Tag Archives: creativity

Knowing your work values is important

I recall when Wes Welker, then a wide receiver for the New England Patriots, declared that the 2011 walkout of NFL players “is pretty sad.” He further told reporters that he was happy to be playing and never imagined he’d be making the money he is. It was obvious he loved football.

Values

This made me think of two things: one, there are professional players who want to play the season and two, money isn’t everything to some of them. Surely pro athletes make more money than most of us could imagine, but for a pro athlete to imply that he makes more money than he should is remarkable and refreshing.

Perhaps the lesson we can take away from Wes Welker’s statement is that money doesn’t define the success of one’s career. What defines the success of one’s career is how rewarding it is. Yes, some would say that money is their most desired value; but it’s a known fact that the majority of employees hold other values closer to their heart.

In a workshop I delivered at our career center, I conducted an exercise on work values. This exercise made my clients think about which values would make their jobs more rewarding. Many of the workshop attendees list values such as:

  • Achievement: being able to meet their goals.
  • Balance: having time for family, work and play.
  • Independence/Autonomy: control of their own destiny.
  • Influence: able to have an impact on others.
  • Integrity: stand up for their beliefs, as well as others who showed strong character..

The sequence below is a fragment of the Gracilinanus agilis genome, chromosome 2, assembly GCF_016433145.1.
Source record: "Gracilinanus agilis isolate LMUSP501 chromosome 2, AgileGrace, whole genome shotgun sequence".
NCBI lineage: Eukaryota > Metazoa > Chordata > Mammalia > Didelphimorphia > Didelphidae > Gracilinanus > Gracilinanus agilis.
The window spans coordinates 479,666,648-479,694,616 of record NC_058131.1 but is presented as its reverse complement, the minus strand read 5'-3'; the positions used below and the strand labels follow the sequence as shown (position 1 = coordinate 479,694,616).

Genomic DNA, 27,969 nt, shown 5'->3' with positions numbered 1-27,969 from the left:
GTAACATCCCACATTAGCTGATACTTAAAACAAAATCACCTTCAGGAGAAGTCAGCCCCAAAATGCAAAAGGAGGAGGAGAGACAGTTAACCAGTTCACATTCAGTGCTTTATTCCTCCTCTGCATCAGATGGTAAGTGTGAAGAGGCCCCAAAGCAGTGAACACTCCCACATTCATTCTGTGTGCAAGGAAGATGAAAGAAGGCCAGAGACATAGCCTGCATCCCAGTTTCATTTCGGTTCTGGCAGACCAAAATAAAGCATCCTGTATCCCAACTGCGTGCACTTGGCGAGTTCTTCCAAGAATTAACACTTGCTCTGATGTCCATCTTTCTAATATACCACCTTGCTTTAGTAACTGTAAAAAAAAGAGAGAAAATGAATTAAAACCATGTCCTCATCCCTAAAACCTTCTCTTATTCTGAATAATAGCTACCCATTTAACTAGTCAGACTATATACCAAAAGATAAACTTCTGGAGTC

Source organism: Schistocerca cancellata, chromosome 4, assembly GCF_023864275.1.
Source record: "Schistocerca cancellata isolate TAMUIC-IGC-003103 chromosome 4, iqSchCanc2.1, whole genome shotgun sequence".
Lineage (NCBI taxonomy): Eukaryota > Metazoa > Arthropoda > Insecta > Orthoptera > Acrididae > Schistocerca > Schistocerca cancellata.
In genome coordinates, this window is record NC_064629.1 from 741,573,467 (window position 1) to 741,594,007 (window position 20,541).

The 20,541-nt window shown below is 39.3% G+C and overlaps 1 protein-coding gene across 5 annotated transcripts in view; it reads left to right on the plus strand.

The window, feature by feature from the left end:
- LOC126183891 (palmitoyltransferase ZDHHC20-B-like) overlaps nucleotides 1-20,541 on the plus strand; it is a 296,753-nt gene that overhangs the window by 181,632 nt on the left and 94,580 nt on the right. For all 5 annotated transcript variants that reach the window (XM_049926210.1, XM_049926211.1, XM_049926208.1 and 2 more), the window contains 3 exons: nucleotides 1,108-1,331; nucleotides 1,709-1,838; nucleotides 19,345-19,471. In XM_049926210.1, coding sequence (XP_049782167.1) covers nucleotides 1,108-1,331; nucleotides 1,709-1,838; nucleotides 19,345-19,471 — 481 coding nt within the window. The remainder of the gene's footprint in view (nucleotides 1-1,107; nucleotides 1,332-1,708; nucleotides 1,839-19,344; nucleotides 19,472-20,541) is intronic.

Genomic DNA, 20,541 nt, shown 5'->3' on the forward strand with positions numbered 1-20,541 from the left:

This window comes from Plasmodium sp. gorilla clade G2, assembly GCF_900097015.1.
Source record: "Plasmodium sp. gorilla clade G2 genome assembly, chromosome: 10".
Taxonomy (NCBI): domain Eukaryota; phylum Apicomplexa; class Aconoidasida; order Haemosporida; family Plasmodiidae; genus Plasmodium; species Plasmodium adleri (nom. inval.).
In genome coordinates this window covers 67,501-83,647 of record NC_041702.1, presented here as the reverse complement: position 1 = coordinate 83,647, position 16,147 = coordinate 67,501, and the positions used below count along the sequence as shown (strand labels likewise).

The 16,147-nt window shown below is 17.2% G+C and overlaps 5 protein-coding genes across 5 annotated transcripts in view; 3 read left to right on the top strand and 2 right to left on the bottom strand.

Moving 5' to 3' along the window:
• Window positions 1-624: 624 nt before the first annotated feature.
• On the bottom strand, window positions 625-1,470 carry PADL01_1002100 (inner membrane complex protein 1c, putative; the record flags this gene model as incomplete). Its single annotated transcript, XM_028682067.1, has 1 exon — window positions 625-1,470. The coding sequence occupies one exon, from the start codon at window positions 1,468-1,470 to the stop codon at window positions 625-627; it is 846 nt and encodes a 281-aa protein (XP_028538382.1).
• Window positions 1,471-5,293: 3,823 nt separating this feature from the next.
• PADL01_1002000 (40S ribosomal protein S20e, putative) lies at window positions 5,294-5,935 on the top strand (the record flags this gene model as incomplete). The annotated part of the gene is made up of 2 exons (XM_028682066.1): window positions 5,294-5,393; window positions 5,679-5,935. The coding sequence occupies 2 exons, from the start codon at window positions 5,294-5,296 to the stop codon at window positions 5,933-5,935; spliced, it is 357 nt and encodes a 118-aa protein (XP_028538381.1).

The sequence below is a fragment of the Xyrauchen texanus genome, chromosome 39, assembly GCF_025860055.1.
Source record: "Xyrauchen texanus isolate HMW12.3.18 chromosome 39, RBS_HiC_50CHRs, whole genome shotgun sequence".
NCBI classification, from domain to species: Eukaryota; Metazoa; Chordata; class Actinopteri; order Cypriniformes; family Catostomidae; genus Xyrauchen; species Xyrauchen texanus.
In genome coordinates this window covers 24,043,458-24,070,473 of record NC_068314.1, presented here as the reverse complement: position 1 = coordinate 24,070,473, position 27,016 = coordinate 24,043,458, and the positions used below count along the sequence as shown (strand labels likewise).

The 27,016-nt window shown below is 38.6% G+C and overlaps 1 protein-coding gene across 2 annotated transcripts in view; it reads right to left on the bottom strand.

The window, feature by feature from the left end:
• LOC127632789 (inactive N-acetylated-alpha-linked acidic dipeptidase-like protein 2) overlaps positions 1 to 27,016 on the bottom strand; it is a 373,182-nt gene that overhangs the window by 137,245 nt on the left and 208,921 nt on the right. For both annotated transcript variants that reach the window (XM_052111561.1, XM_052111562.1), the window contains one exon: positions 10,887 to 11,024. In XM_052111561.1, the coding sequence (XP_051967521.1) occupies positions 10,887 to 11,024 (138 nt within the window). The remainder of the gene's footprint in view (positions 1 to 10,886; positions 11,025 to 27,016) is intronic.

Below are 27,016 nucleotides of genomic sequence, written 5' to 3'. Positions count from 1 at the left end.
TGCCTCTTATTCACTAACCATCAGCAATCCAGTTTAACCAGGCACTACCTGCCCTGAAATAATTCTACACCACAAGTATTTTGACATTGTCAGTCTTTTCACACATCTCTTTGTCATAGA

• Honesty: telling the truth and knowing that others are telling the truth.
  • Power: control over others.
  • Respect: care and trust of self and others.
  • Spirituality: believing in their core beliefs.
  • Creativity: able to express their personality in your work.

Over the years our values may change. Some of my clients saw health as their number one value, and this came as no surprise, as they were older workers and their bodies were changing. Personally, I valued balance, creativity, and autonomy. I desire the same values, but autonomy is at the top of my list.

My workshop attendees agreed that unless their values were met, they’d be unhappy with their perspective jobs. Some openly admit that they were unhappy at their last job because their values weren’t being met.

Job seekers need to determine if their values jive with the company’s

Now the question is how do job seekers know if a perspective company supports their values? The simple answer might be to simply ask during their questioning phase. “What are the values your company supports?” Fair enough question, right.

Another approach would be to ask someone who works for the company you’re considering. This might result in a more honest answer. “Their number one value is increasing revenue no matter what it takes” is not a value for job seekers who want balance, as it implies working long hours.

Some job seekers might feel more comfortable researching a company by going to http://www.glassdoor.com, where they can read reviews others have written on said company. My feeling about these reviews is that the people who write them might be disgruntled, so you’d never know if the reviews are accurate or written out of spite.

I’m curious to know what your three most important values are. Especially if they’re not on the list.

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Brainstorming, Agile; does it work for introverts?

On a visit to my brother’s school (he was a principal at the time), I noticed a whiteboard in his office with various notes on the school’s vision written on it. “Brainstorming session?” I asked. He nodded with a smile on his face.

Brainstorming